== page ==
I finished up a series of childbirth classes last night and on the way out one of my students asked me if I had ever used an after birth belly band to get my stomach flat again. I said that no, I never have (partly because I have never had a very flat stomach to begin with, thanks short torso), but that she should let us know if she decides to try one. I then quickly added, "Of course, your body may never be the same again after your first baby because your ribs and hips have probably widened." I often speak before I think and didn't realize how utterly horrified that last sentence would make her. "What? I won't fit back into my clothes???" "Maybe, you will. And maybe you won't." I whispered. She is due on Saturday and that was just the last straw for her. She just could not wrap her head around it and continued to rant and rave about the injustice of all the sacrifice for a few minutes. I have been thinking a lot about this very topic for a few weeks as my body once again expands supernaturally to help grow a baby. It seems to stretch even further every time. Initially this is alarming and upsetting, especially because my actual weight was higher to begin with this time (five more pounds than when I delivered Ella) and I am almost to a significant large number that I have never had the pleasure of seeing on my scale before. I was hoping to avoid it, but there is only five more pounds and more than four more months to go so the math isn't too difficult on that one. I struggle with body image at the best of times, but I am trying to subdue the inner beast and just enjoy letting my tummy hang out for a few months. I am also trying to put myself beyond self-reproach by eating healthily and going to the gym almost every day. What more can I really do anyway? In yoga class the teacher always asks us to set an intention for our practice so the last few times I have decided to set the intent of simply loving my body. Being grateful for all that it can do. Not saying mean things to it when I look in the mirror. Not wishing it could be altogether different. Not begrudging the discomforts I feel so keenly lately. Not obsessing about how it will look for the few months after the baby comes. Sometimes all of these things can be really, really difficult, but they can make all the difference in outlook. Today in class she asked us to really think about how our bodies felt, "Observation without judgement." Is that even possible? I realized that I can be very hard on myself and in turn I think it makes me more judgmental of other people as well. I see that one really does have to love oneself before truly being able to love others. So with all of this tossing around my mind I turned to my student and gently reminded her that she was doing all this for her baby, that sometimes mommy bodies don't look the same as they used to, but we still need to love them and be so very grateful for how amazing they are. A new human life! What can be more incredible than taking part in that? She still looked skeptical, but hopefully she will change her tune when she holds that baby in her arms for the first time.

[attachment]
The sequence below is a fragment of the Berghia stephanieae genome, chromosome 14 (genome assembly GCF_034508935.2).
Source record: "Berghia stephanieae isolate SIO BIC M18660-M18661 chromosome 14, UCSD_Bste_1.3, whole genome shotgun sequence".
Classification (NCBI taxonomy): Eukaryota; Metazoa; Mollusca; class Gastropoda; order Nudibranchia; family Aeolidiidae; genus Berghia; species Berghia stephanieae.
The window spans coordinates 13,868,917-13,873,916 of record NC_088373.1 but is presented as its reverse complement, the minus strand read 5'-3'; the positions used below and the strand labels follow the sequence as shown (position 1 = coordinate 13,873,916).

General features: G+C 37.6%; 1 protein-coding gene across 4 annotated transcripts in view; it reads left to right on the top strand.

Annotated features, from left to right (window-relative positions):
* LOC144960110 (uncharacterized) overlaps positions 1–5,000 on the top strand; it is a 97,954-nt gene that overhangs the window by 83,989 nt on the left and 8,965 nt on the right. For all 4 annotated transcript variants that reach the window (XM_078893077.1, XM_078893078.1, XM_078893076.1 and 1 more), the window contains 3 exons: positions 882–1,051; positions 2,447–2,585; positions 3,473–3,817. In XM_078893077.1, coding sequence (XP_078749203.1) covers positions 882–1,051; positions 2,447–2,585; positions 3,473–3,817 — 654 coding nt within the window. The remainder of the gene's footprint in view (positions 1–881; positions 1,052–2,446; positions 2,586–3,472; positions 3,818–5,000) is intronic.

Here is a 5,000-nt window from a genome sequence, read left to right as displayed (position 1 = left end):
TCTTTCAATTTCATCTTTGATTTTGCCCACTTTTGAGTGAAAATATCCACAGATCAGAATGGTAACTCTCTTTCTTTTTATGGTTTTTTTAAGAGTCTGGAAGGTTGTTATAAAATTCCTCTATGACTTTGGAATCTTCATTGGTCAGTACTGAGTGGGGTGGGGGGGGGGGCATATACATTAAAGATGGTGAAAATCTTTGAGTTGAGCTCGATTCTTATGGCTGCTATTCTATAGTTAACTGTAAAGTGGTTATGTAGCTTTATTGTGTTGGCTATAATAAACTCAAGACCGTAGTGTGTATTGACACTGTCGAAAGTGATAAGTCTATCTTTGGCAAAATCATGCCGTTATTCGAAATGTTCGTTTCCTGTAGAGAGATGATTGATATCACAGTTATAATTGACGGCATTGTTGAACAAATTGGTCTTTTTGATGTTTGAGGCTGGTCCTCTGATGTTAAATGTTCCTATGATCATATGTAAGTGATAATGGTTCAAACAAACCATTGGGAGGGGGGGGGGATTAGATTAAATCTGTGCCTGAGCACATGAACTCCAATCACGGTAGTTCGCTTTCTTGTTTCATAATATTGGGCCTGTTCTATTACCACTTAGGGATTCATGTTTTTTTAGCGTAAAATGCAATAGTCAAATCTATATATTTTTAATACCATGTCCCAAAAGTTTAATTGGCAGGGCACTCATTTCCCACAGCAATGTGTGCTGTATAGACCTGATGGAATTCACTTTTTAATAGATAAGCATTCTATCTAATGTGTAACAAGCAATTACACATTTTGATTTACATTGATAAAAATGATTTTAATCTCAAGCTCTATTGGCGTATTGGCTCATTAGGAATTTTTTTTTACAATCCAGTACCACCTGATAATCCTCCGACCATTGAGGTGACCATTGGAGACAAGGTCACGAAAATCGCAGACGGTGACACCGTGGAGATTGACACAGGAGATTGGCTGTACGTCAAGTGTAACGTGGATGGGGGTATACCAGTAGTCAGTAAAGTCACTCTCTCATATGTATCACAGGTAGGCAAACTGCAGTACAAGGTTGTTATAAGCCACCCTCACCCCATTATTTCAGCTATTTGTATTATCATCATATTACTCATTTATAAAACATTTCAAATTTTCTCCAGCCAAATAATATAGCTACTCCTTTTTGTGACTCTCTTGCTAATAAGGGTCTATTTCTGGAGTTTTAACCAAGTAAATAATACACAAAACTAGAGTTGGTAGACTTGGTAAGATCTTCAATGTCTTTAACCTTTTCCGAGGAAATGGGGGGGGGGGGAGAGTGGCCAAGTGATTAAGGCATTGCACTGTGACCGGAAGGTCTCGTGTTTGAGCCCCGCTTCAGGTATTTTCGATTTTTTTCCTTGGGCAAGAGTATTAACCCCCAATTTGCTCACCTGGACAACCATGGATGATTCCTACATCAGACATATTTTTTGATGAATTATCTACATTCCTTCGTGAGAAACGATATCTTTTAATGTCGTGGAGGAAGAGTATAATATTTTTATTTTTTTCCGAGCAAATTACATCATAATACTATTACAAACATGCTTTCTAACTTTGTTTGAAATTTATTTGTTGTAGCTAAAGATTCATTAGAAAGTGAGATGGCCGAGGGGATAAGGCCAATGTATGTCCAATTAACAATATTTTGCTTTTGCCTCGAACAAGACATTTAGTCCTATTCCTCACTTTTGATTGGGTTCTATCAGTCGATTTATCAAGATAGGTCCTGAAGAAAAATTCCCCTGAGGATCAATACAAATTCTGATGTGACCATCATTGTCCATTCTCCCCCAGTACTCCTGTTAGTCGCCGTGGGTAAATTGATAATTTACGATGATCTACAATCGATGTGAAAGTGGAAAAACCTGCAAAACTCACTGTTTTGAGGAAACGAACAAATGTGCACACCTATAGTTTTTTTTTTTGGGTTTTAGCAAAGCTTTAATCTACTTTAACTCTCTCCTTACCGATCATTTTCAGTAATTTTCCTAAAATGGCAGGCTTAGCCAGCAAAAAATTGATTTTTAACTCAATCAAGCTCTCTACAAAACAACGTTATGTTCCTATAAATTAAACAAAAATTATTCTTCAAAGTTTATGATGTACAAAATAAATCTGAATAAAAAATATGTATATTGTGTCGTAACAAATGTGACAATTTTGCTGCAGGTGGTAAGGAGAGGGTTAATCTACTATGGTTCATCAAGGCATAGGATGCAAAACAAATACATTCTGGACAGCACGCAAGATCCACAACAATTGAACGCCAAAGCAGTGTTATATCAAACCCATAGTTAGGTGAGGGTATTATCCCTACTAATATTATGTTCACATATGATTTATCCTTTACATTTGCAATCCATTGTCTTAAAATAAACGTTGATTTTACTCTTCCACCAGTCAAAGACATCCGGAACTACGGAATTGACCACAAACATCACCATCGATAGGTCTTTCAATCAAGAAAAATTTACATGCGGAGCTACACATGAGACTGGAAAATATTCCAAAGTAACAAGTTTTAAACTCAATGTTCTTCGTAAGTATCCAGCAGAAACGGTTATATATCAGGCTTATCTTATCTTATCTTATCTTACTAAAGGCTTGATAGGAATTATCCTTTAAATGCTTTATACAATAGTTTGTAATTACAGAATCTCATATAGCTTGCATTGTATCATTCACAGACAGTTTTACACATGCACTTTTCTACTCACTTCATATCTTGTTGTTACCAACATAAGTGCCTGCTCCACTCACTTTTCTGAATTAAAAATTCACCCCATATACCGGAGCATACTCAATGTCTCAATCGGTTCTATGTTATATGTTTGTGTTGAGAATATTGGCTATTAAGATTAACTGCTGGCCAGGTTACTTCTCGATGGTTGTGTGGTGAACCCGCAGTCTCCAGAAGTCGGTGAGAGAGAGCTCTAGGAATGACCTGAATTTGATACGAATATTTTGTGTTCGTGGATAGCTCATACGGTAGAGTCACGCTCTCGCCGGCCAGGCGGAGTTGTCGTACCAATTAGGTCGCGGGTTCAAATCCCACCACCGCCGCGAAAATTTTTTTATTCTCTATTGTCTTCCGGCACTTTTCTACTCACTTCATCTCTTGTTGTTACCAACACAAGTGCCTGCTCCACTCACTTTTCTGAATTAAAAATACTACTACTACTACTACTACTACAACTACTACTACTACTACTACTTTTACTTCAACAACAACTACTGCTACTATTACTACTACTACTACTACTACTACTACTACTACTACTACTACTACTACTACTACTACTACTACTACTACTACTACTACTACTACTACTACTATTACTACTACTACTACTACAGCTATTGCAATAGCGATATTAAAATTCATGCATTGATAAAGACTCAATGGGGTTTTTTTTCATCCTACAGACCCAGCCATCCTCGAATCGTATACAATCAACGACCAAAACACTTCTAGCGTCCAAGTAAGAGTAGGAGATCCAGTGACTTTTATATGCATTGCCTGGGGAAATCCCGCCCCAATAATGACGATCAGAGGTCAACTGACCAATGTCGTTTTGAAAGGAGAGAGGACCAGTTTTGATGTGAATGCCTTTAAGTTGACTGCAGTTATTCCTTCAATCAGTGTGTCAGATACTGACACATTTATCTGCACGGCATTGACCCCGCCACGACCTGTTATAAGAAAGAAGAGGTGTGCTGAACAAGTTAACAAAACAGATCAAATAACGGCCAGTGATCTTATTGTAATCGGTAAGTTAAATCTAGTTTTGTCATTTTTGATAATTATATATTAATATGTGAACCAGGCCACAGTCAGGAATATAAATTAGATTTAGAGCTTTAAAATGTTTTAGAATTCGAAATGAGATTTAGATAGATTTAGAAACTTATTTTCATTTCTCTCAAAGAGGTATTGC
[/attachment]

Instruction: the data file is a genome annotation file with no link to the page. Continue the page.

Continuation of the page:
Speaking of first babies, my oldest baby is turning 17 today. I remember those first moments with her so clearly. What a blessing she has always been for me. Those initial days I would stare at her with so much love and think that someday, when she is 15 or so, she would hate me and wouldn't that be sad? But she has never been like that and has been nothing but sweetness, along with her own unique dose of pragmatism that helps us all not get too dramatic about life. Happy Birthday Eleanora!